It’s hard to say which caused greater consternation. First a group of researchers determined that older iPhones were running slower once they were updated. Then Apple admitted that they were right, that Apple really was slowing down those iPhones.
But the revelations kept coming. First the iPhone 6 and 6S were affected by these slowdowns, now it’s the iPhone 7 as well as the iPhone SE. Apparently the iPhone 8 and iPhone X will be next. And reportedly Apple is doing the same thing with MacBooks.
Now that the issue is out in the open, it didn't take long to reach the nation's courts. Attorneys for the Wilshire Law Firm in Los Angeles have filed a class action suit in the U.S. District Court for the Central District of California alleging that Apple has breached an implied contract and that Apple is guilty of “Trespass to Chattel,” which means that they messed around with your property.
The basis for this suit, which was filed on Dec. 21, is that Apple interfered with the operation of the plaintiff’s iPhones without permission, slowing down the operation of the phones, and thus interfered with the use of those iPhones. One of the assertions that’s most damning is that Apple never notified owners of the phones, nor sought permission to make adjustments.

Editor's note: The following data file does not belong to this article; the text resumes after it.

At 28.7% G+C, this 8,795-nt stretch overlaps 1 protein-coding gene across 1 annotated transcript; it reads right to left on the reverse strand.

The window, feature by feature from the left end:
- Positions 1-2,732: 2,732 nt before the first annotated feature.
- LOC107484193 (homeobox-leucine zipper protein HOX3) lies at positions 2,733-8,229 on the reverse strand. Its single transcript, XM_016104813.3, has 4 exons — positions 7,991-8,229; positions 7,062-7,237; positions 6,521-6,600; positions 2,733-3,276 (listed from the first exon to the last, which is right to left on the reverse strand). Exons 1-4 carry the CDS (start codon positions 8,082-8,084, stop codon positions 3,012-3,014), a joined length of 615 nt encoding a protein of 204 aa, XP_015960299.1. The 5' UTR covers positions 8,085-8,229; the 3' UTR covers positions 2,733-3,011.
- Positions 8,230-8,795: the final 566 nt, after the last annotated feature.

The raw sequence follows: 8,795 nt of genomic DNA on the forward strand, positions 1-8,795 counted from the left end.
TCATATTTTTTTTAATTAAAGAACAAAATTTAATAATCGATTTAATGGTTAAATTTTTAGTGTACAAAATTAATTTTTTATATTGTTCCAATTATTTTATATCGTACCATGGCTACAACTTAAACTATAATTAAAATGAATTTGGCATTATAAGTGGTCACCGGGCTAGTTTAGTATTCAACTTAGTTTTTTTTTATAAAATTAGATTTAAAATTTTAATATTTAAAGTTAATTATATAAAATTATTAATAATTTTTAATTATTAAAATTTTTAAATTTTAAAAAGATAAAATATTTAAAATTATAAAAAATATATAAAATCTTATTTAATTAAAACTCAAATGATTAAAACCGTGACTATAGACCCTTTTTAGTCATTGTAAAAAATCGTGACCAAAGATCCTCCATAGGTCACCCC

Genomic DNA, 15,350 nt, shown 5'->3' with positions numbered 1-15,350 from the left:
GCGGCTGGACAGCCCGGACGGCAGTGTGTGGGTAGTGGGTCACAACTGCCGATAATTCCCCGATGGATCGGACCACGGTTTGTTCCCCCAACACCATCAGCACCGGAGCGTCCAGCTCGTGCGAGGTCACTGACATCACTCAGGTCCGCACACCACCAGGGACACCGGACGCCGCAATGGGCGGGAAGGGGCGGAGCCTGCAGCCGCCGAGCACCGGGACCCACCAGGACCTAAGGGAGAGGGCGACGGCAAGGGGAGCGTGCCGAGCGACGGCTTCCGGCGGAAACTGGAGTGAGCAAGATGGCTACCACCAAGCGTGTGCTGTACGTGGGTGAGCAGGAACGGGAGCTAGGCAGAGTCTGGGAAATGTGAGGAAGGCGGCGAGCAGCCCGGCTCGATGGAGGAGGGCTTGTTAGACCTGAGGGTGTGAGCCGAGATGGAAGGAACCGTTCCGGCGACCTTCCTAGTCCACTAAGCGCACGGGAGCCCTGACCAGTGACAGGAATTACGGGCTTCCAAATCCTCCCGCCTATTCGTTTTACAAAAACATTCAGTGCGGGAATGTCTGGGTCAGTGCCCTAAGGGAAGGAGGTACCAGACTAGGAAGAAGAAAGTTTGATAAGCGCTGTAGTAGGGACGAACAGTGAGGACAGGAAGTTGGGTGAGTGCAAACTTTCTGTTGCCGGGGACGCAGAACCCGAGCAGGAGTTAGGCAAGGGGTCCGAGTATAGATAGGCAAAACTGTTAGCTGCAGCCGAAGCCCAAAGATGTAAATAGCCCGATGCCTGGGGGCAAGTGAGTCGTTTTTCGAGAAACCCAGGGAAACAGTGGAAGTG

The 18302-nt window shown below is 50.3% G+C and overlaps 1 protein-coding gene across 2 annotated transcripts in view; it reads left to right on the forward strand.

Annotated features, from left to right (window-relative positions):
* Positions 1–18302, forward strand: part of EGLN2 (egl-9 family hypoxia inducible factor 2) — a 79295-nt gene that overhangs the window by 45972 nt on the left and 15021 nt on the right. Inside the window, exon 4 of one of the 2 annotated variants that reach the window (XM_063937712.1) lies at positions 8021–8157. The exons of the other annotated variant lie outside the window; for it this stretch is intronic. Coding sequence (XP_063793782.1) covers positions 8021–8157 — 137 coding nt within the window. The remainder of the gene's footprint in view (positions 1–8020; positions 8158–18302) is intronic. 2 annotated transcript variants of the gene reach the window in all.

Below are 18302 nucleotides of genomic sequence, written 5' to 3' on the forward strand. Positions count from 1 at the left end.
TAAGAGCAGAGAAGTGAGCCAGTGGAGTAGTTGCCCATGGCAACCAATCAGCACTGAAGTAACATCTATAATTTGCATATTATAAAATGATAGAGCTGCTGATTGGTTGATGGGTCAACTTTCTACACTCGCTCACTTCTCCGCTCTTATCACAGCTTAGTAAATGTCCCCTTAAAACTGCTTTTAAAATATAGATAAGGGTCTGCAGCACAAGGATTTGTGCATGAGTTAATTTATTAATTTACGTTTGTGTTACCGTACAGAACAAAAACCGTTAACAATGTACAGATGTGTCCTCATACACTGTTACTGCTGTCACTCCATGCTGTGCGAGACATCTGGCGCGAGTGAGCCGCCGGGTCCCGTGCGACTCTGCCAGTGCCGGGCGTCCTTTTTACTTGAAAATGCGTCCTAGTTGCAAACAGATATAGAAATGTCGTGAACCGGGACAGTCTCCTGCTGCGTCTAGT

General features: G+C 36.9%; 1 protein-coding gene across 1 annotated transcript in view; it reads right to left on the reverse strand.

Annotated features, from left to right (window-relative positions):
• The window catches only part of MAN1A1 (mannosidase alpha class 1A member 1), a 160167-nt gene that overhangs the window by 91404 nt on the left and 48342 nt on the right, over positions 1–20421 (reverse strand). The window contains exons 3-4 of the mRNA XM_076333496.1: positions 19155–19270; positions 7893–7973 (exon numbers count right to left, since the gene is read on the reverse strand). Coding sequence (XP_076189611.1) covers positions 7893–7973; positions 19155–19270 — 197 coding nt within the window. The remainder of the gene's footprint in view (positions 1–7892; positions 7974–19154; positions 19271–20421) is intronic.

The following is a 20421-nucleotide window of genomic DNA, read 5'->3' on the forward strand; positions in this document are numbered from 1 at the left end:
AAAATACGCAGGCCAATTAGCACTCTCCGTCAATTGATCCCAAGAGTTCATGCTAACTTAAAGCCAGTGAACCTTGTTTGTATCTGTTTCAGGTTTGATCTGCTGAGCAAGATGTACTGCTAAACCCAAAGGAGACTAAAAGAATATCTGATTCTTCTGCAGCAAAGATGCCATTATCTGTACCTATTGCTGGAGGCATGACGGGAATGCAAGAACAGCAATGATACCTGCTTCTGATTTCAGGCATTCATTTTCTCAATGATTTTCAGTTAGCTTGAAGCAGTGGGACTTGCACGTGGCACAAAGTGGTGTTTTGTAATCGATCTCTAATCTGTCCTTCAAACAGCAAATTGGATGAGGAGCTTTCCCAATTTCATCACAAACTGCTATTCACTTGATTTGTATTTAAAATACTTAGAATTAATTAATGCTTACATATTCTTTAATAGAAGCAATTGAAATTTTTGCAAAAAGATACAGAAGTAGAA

The lawsuit is asking the court to provide relief to members of the class, which consists of all iPhone users who have ever owned an iPhone prior to the iPhone 8. The relief that’s requested includes requiring Apple to stop slowing down iPhones. In addition, it asks for financial restitution for the loss of use of the phones, for new batteries and other damages.
If successful, this lawsuit could be a major hit on Apple and the sad fact is that while some of what Apple did is probably a good idea, Apple could have handled it far better.
The problem for Apple is that the company took unilateral action that substantially affected the iPhones that people bought and then rather than explaining how it wanted to solve the technical issues and trying to convince them to opt into the updates, it tried to pretend it never happened.
The truth is what Apple did in regards to slowing down processors in older phones was something it felt it needed to do to address a real technical problem.
Batteries, even Lithium ion batteries, do change as they age and they become less capable of handling the demands of a CPU during intense processing. This lessening of capabilities results in a loss of the available voltage to run the CPU, with the result that the device shuts down before the battery is fully discharged.
Considering the history of these batteries in mobile devices, shutting down is a good thing.